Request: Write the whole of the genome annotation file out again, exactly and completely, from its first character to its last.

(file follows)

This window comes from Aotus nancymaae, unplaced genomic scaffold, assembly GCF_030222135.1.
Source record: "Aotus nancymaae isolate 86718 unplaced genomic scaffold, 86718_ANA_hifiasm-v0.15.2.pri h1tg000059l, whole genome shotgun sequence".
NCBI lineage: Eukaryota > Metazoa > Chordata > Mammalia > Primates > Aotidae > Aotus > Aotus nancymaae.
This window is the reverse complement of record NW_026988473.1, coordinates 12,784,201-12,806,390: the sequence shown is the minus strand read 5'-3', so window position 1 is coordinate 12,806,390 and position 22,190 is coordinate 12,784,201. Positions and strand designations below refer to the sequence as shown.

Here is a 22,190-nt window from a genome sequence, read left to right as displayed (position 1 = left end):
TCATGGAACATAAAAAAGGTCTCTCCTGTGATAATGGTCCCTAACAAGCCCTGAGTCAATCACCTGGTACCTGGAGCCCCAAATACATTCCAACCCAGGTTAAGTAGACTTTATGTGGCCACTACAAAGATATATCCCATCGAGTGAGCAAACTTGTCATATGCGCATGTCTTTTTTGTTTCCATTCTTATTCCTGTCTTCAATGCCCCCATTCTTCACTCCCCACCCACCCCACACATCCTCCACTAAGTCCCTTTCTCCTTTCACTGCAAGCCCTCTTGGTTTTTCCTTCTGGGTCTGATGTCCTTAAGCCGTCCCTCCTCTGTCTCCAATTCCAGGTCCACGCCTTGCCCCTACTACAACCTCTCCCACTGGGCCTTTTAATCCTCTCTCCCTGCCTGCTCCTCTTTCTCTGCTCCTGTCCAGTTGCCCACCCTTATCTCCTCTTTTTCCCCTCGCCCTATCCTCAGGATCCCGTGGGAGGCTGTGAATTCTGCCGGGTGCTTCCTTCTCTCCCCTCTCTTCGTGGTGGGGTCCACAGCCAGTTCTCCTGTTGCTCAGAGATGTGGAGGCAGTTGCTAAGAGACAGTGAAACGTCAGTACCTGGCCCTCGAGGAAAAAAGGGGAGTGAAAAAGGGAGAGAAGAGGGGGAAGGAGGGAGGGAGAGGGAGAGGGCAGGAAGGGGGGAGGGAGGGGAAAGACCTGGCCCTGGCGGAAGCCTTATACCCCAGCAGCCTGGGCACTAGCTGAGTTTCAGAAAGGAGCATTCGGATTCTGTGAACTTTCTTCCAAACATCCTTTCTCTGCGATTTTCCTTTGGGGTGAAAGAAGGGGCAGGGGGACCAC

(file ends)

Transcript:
This window comes from Aotus nancymaae, unplaced genomic scaffold, assembly GCF_030222135.1.
Source record: "Aotus nancymaae isolate 86718 unplaced genomic scaffold, 86718_ANA_hifiasm-v0.15.2.pri h1tg000059l, whole genome shotgun sequence".
NCBI lineage: Eukaryota > Metazoa > Chordata > Mammalia > Primates > Aotidae > Aotus > Aotus nancymaae.
This window is the reverse complement of record NW_026988473.1, coordinates 12,784,201-12,806,390: the sequence shown is the minus strand read 5'-3', so window position 1 is coordinate 12,806,390 and position 22,190 is coordinate 12,784,201. Positions and strand designations below refer to the sequence as shown.

Here is a 22,190-nt window from a genome sequence, read left to right as displayed (position 1 = left end):
TCATGGAACATAAAAAAGGTCTCTCCTGTGATAATGGTCCCTAACAAGCCCTGAGTCAATCACCTGGTACCTGGAGCCCCAAATACATTCCAACCCAGGTTAAGTAGACTTTATGTGGCCACTACAAAGATATATCCCATCGAGTGAGCAAACTTGTCATATGCGCATGTCTTTTTTGTTTCCATTCTTATTCCTGTCTTCAATGCCCCCATTCTTCACTCCCCACCCACCCCACACATCCTCCACTAAGTCCCTTTCTCCTTTCACTGCAAGCCCTCTTGGTTTTTCCTTCTGGGTCTGATGTCCTTAAGCCGTCCCTCCTCTGTCTCCAATTCCAGGTCCACGCCTTGCCCCTACTACAACCTCTCCCACTGGGCCTTTTAATCCTCTCTCCCTGCCTGCTCCTCTTTCTCTGCTCCTGTCCAGTTGCCCACCCTTATCTCCTCTTTTTCCCCTCGCCCTATCCTCAGGATCCCGTGGGAGGCTGTGAATTCTGCCGGGTGCTTCCTTCTCTCCCCTCTCTTCGTGGTGGGGTCCACAGCCAGTTCTCCTGTTGCTCAGAGATGTGGAGGCAGTTGCTAAGAGACAGTGAAACGTCAGTACCTGGCCCTCGAGGAAAAAAGGGGAGTGAAAAAGGGAGAGAAGAGGGGGAAGGAGGGAGGGAGAGGGAGAGGGCAGGAAGGGGGGAGGGAGGGGAAAGACCTGGCCCTGGCGGAAGCCTTATACCCCAGCAGCCTGGGCACTAGCTGAGTTTCAGAAAGGAGCATTCGGATTCTGTGAACTTTCTTCCAAACATCCTTTCTCTGCGATTTTCCTTTGGGGTGAAAGAAGGGGCAGGGGGACCAC